Harp Custom 1911 Pistols; Cutting Hammer Hooks on a Milling Machine, stoning a 1911 sear and trigger job.

Harp Custom
We are custom 1911 Pistols

I build precision custom 1911 pistols and custom pistols one at a time using modern machinery and tools. I specialize in custom 5"1911 Government model style pistols in .45acp and 3.5" Officer model, 4" 1911 and custom 4.25" Commander 1911 pistols...


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1911 Gunsmithing Articles

by Troy Harp

The gunsmithing articles on this page are intended for the purpose of showing you some insight on how I do my 1911 pistol work in my shop and to educate a potential customer. Although a lot can be learned by what I show, please understand that the majority of the work I demonstrate does not include how I set up many of the machining steps. I don't describe or show for the sake of time and my own hard learned set ups all of the fixtures or how to set up many of the gunsmithing operations.

One example is how I set up the hammer hooks for the milling operation. I have developed a way to align the pin hole in the hammer with the axis of the frame hole to ensure that I am machining the hooks relative to the alignment of the sear and hammer when in the pistols frame. Another example is how I professionally blue carbon steel pistols using Caustic Hot Bluing Salts and the great complexity in acheiving an ultra deep and black finish.

However, you will be able to gather a great deal of insight on how I build my pistols, the hard work and the great precision that goes into building a true precision custom 1911 pistol.

My goal was to design and build a website that offers much more than the occasional pistolsmith or company site that shows a photo of a guy sanding a part or holding a slide and a file in both hands.

Please feel free to go through all the information and I put in the articles and let me know if I can help you with a possible custom 1911 build designed by you and not some "custom production pistol" where you can choose very little about your design other than pre-designed models.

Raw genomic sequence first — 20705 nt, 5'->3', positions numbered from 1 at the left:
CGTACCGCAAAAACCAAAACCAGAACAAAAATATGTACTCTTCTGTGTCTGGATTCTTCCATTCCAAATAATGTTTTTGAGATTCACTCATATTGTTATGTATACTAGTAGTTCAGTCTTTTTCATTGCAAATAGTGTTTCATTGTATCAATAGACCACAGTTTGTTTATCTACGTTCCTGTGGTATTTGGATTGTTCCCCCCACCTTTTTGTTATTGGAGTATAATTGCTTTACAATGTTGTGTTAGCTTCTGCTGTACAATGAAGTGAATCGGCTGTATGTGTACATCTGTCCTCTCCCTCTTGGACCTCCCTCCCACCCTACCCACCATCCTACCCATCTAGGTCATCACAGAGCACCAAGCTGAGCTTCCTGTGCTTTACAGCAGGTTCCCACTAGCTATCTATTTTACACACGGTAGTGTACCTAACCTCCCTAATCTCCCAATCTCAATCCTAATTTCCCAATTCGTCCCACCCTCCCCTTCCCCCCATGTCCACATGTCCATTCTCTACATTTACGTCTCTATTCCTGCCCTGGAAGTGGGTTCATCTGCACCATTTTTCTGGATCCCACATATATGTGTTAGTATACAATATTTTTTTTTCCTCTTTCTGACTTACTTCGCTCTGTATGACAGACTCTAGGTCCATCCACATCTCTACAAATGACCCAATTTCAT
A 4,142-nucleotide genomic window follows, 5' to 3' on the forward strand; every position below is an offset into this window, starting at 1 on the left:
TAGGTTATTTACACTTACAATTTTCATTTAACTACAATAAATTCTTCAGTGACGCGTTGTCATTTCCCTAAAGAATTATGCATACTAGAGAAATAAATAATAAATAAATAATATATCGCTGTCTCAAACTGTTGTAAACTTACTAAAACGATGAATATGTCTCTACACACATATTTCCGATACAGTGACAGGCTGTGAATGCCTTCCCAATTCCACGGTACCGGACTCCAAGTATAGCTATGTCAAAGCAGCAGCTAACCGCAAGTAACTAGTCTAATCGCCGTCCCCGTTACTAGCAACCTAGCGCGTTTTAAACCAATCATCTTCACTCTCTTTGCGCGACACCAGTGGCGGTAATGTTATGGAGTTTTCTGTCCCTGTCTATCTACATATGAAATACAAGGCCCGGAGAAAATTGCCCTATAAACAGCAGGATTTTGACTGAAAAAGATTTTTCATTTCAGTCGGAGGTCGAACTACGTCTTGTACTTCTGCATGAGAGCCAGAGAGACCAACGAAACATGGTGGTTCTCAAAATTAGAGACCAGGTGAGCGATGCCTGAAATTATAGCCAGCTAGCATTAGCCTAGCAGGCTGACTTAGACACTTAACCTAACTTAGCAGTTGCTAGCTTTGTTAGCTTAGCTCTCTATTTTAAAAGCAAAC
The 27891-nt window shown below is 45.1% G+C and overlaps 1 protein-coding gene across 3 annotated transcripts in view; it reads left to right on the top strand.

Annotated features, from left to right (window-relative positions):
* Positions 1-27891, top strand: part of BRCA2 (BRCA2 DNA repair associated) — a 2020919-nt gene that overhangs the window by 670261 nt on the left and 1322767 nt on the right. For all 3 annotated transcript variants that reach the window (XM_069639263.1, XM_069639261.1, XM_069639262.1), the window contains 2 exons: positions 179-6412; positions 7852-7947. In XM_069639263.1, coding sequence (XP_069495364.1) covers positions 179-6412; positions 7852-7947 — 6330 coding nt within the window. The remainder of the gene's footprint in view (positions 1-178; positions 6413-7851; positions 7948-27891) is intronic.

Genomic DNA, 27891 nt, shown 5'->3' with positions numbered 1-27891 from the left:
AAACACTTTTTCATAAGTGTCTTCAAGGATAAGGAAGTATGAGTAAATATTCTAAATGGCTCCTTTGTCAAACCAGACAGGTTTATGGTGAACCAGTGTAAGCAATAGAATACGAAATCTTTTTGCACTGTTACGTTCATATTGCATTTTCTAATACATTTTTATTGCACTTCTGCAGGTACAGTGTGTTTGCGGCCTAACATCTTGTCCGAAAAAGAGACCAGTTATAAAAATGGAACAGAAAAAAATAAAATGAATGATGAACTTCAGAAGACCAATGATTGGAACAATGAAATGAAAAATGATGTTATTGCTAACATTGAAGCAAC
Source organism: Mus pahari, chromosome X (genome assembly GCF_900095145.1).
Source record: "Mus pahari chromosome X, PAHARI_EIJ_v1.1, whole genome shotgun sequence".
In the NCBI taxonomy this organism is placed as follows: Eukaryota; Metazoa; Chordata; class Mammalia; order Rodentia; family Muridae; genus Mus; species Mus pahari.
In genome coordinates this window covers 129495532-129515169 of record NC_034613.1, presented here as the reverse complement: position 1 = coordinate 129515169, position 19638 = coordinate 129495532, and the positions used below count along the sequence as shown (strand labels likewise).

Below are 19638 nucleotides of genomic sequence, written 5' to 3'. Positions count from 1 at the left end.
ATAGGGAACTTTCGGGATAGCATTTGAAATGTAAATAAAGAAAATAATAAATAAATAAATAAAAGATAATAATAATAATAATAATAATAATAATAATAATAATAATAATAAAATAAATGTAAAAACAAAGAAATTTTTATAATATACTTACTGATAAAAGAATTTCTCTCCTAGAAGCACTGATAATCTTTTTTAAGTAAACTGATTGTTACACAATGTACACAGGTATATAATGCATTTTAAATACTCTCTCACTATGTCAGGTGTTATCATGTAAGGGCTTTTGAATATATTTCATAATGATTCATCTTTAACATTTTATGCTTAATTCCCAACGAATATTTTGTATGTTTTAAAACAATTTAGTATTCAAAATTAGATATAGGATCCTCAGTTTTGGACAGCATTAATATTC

Contact:

Harp Custom Pistols
33301 Osawatomie Rd
Osawatomie, KS 66064
Phone 913-244-2329
Fax 913-755-3041






Technical Note:

The hammers hooks face relative to the hammers pivot hole is important with the sear preparation. The sears primary angle should be 90 degrees relative to the center of the sear pin hole. The break-away angle is a seperate angle that is roughly 15-20% of the sear nose.

Changing the geometry or sear/hammer relationship can be accomplished by simply changing the sears primary angle to be more neutral or positive in it's engagement...

Which means it isn't necessary to be less than square on the hammer hooks. However, the special ground cutter I use to cut the hammers hooks ensures, with a great deal of precision, that the hooks are at least square or 89.5deg less than square and trues up the contact surface relative to the sear and frame pin hole. Meaning you will have perfect contact when assembled and fired, precision matters...







Exotic Wood Custom 1911 Pistol Grips For Sale; Many exotic woods to choose from
Custom 1911 Grips
Many Extotic Burl Wood Blocks To Choose From
I build custom 1911 grips out of many different styles of woods and fit them to your frame during the build. I also build grips for an existing pistol you may already own. Please take a look at some of my videos that show the acrylyic stabilization process and how I build my custom grips.






Custom Leather Gun Holsters By Brigade GunLeather
M-11 IWB Leather Holster One Of My Top Selling Best Concealed Carry Holsters

All Harp Custom Pistols come with a custom leather holster of your choice of style. Built by Brigade GunLeather, which is my custom leather holster business for the last 17 years. Yes, I am a full custom pistolsmith and a full custom master leather maker as well. All my builds come with one.